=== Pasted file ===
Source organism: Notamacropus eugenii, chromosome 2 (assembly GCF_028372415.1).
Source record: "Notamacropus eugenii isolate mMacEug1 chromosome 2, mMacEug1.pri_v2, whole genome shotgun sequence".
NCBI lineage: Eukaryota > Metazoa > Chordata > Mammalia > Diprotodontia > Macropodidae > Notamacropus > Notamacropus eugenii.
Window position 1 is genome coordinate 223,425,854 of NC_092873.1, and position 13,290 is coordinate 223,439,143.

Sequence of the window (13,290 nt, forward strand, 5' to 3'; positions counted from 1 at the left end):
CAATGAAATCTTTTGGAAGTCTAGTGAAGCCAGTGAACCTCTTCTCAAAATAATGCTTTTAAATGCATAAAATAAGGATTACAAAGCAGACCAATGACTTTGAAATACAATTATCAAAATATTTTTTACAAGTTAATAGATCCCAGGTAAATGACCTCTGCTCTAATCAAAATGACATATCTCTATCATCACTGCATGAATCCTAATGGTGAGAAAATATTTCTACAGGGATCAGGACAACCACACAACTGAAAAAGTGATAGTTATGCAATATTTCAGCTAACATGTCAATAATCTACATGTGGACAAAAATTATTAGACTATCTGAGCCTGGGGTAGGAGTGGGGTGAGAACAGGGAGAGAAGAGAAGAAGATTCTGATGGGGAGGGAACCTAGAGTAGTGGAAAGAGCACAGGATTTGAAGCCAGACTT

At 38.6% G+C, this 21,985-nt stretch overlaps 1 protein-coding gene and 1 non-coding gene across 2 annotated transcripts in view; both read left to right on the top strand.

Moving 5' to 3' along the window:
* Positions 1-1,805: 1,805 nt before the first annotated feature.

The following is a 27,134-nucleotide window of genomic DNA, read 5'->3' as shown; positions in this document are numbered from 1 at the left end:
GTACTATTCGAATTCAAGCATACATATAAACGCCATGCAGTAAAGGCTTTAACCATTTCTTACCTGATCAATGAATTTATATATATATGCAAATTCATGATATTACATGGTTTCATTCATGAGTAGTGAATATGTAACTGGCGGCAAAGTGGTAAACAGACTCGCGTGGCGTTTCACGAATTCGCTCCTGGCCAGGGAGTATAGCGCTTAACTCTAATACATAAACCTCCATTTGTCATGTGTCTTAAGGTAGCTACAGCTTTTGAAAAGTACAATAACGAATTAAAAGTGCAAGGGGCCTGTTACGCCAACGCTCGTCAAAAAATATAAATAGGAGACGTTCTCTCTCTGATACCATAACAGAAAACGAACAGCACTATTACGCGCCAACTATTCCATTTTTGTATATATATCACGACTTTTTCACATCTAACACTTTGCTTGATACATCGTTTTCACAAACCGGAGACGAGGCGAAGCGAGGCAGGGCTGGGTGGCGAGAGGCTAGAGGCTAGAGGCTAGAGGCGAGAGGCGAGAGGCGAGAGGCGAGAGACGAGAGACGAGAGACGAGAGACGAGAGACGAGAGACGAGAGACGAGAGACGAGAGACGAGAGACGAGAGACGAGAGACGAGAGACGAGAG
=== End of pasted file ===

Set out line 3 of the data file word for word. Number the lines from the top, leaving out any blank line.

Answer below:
NCBI lineage: Eukaryota > Metazoa > Chordata > Mammalia > Diprotodontia > Macropodidae > Notamacropus > Notamacropus eugenii.